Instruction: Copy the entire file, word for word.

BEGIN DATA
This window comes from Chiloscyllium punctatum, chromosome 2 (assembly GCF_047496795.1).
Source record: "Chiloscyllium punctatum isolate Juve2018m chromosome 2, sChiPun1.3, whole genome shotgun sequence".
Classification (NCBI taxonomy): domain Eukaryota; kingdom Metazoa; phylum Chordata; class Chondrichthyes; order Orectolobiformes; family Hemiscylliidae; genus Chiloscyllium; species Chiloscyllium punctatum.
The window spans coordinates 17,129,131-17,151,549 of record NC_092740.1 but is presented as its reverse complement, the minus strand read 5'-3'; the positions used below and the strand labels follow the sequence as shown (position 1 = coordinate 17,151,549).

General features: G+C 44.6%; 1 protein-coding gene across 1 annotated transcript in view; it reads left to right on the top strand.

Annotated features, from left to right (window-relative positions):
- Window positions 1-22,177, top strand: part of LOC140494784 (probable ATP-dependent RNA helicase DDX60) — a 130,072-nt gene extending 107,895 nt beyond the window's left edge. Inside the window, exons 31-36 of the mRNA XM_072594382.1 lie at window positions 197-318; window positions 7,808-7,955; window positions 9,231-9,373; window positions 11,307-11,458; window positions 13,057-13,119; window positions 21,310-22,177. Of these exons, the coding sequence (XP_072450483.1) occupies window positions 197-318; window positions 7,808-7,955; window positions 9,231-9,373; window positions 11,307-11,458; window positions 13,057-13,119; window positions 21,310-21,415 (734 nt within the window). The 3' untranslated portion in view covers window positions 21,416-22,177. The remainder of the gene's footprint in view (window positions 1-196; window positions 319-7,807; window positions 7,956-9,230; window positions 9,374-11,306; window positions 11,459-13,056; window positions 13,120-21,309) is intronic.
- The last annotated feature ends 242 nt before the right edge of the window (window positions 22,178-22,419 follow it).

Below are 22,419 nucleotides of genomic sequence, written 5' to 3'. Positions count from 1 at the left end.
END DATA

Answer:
This window comes from Chiloscyllium punctatum, chromosome 2 (assembly GCF_047496795.1).
Source record: "Chiloscyllium punctatum isolate Juve2018m chromosome 2, sChiPun1.3, whole genome shotgun sequence".
Classification (NCBI taxonomy): domain Eukaryota; kingdom Metazoa; phylum Chordata; class Chondrichthyes; order Orectolobiformes; family Hemiscylliidae; genus Chiloscyllium; species Chiloscyllium punctatum.
The window spans coordinates 17,129,131-17,151,549 of record NC_092740.1 but is presented as its reverse complement, the minus strand read 5'-3'; the positions used below and the strand labels follow the sequence as shown (position 1 = coordinate 17,151,549).

General features: G+C 44.6%; 1 protein-coding gene across 1 annotated transcript in view; it reads left to right on the top strand.

Annotated features, from left to right (window-relative positions):
- Window positions 1-22,177, top strand: part of LOC140494784 (probable ATP-dependent RNA helicase DDX60) — a 130,072-nt gene extending 107,895 nt beyond the window's left edge. Inside the window, exons 31-36 of the mRNA XM_072594382.1 lie at window positions 197-318; window positions 7,808-7,955; window positions 9,231-9,373; window positions 11,307-11,458; window positions 13,057-13,119; window positions 21,310-22,177. Of these exons, the coding sequence (XP_072450483.1) occupies window positions 197-318; window positions 7,808-7,955; window positions 9,231-9,373; window positions 11,307-11,458; window positions 13,057-13,119; window positions 21,310-21,415 (734 nt within the window). The 3' untranslated portion in view covers window positions 21,416-22,177. The remainder of the gene's footprint in view (window positions 1-196; window positions 319-7,807; window positions 7,956-9,230; window positions 9,374-11,306; window positions 11,459-13,056; window positions 13,120-21,309) is intronic.
- The last annotated feature ends 242 nt before the right edge of the window (window positions 22,178-22,419 follow it).

Below are 22,419 nucleotides of genomic sequence, written 5' to 3'. Positions count from 1 at the left end.